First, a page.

- Via Slate, "Why Gorsuch Keeps Joining the Liberals to Affirm Tribal Rights":
Justice Neil Gorsuch joined the Supreme Court’s liberals in a 5–4 decision bolstering the rights of American Indians under 19th-century treaties. The court’s decision in Herrera v. Wyoming is not earth-shattering, but it is noteworthy, rejecting an old theory of state sovereignty in favor of American Indian treaty rights. And coming on the heels of Washington State Department of Licensing v. Cougar Den—in which Gorsuch joined the liberals to affirm states’ obligations to the tribes they displaced—Herrera reveals a court shifting left on tribal disputes. Thanks to the conservative justice’s vote, American Indian plaintiffs are enjoying an unusually good term at the Supreme Court. What’s behind this curious alliance?

The most obvious answer is that Gorsuch is simply more sympathetic to tribal rights than his conservative colleagues. And if that is indeed the case, then it should come as no surprise. As a judge on the 10th U.S. Circuit Court of Appeals, Gorsuch consistently ruled in favor of tribes’ right to govern their own affairs and rely upon promises made by the state and federal governments. For that reason, multiple tribes endorsed Gorsuch’s nomination to the Supreme Court.
- From Gorsuch's concurring opinion (joined by Justice Ginsburg) on the Yakama Nation case (Washington State Department of Licensing v. Cougar Den, Inc., SCOTUSblog info here):
Really, this case just tells an old and familiar story. The State of Washington includes millions of acres that the Yakamas ceded to the United States under significant pressure. In return, the government supplied a handful of modest promises. The State is now dissatisfied with the consequences of one of those promises. It is a new day, and now it wants more. But today and to its credit, the Court holds the parties to the terms of their deal. It is the least we can do.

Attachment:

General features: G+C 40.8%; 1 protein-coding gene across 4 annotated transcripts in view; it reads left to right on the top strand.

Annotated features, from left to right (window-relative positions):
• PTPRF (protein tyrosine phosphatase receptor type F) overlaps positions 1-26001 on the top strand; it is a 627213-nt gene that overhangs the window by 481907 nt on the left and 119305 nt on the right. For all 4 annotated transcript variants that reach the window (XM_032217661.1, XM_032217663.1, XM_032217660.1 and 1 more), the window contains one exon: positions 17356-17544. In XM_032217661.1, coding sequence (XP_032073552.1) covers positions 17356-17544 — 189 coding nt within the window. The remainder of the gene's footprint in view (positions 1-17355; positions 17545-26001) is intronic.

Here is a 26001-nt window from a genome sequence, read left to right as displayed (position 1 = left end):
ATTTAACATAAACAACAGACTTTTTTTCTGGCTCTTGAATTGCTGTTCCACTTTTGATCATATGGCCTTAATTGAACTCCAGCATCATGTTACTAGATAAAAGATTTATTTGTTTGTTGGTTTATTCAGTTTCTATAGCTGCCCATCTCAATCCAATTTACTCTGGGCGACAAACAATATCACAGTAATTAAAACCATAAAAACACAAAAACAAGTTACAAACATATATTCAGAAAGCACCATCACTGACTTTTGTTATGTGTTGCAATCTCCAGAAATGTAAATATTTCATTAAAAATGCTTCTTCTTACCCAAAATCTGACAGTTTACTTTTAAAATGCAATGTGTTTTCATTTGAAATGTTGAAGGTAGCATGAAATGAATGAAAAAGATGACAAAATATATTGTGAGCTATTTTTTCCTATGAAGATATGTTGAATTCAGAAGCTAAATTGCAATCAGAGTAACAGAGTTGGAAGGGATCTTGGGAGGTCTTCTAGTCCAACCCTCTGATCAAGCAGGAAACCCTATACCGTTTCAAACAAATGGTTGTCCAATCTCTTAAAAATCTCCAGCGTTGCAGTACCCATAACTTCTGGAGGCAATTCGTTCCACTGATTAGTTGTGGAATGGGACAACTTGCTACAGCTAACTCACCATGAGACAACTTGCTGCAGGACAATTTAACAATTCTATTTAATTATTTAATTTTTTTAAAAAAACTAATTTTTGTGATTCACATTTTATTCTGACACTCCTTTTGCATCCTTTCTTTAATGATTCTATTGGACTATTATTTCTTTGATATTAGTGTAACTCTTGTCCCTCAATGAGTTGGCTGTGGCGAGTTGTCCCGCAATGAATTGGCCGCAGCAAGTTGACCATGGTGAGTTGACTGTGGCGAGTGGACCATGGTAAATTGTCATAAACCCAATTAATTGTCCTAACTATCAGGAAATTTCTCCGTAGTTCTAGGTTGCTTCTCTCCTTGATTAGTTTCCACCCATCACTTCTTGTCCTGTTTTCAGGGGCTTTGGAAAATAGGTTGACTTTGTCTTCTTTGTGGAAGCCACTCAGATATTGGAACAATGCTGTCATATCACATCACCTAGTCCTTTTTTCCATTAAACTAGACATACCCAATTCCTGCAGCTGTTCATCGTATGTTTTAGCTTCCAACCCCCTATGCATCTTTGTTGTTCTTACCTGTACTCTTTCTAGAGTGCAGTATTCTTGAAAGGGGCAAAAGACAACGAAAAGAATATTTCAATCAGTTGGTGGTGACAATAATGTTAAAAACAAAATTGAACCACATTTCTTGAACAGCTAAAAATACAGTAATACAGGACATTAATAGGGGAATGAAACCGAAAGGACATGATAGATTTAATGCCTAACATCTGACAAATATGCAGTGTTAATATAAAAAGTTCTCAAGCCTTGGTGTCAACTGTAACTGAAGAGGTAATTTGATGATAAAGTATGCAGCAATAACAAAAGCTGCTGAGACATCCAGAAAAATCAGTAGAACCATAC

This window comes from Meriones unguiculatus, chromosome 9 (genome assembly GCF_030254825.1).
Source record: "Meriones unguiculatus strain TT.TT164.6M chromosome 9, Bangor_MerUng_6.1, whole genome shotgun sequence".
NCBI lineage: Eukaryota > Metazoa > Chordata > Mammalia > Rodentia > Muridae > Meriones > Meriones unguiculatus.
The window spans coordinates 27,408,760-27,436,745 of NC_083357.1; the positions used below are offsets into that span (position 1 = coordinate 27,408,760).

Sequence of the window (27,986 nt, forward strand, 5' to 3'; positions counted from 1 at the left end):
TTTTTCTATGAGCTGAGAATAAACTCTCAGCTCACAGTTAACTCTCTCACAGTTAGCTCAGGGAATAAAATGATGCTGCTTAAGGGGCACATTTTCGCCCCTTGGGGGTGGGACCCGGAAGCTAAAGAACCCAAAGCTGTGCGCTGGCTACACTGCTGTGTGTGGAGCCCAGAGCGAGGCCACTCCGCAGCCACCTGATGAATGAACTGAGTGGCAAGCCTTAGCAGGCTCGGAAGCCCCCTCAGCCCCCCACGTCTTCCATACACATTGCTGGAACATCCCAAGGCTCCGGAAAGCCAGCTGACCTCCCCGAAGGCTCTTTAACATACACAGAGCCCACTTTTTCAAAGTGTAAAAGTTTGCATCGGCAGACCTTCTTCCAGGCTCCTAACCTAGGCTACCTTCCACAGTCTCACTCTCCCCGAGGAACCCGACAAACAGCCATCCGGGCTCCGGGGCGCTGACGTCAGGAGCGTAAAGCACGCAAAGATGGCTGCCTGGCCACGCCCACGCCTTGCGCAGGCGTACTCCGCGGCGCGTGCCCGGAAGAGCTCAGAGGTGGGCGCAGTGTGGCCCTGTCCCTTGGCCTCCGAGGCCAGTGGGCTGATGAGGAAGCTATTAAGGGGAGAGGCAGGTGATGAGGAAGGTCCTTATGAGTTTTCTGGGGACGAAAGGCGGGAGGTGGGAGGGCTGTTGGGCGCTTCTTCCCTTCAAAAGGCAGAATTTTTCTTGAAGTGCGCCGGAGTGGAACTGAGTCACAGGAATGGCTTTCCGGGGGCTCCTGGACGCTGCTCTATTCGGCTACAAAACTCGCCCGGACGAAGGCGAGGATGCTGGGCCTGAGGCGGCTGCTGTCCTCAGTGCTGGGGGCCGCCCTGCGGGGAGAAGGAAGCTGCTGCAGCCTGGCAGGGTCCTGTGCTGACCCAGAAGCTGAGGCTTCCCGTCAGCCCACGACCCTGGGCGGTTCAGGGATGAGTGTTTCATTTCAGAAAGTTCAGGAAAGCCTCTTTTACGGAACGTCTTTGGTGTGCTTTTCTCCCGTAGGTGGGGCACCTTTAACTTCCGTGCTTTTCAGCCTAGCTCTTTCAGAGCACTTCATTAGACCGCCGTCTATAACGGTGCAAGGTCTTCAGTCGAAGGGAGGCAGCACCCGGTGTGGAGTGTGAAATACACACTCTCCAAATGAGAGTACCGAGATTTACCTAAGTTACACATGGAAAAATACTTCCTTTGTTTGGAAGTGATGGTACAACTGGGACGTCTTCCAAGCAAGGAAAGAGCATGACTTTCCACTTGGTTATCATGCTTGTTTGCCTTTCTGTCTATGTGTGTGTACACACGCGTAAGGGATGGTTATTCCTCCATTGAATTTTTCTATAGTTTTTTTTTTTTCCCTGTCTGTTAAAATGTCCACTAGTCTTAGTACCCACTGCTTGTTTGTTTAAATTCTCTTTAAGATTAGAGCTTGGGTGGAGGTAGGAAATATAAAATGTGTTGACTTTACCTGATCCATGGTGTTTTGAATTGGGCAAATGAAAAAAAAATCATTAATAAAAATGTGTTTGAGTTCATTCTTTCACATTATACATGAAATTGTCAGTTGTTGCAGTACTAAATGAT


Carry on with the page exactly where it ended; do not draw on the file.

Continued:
Not what I expected from a conservative SCOTUS justice at all. Without Gorsuch at the bench for Carpenter v. Murphy, it's even less clear how things might go from here.

For more commentary, The Oklahoman has some input from experts such as the senior counsel for the Chickasaw Nation and former attorney general of the Seminole Nation.
posted by rather be jorting at 12:05 PM on July 30, 2019 [4 favorites]


Listening to the first This Land episode now and almost smacked my keyboard away when I heard Nagles describe what the white woman at the social justice conference told her:
One time I was at this social justice conference and a white woman walked up to me and said, "I thought we killed all of you." She said it as if she was just making conversation.

The cruel irony of being Native American in 2019 is we survived genocide only to be treated as if we're invisible. But we're still here. And now is the time to pay attention.

Soon, the Supreme Court could order the largest restoration of Native land in U.S. History, and if we win, the land my ancestors died for could be acknowledged as Cherokee land for the first time in more than a century.
posted by rather be jorting at 4:06 PM on July 30, 2019


I'm almost done catching up on all the episodes - the podcast is very compelling. There's a good mix of historical context and current cultural context as well.

A couple episodes I found especially notable: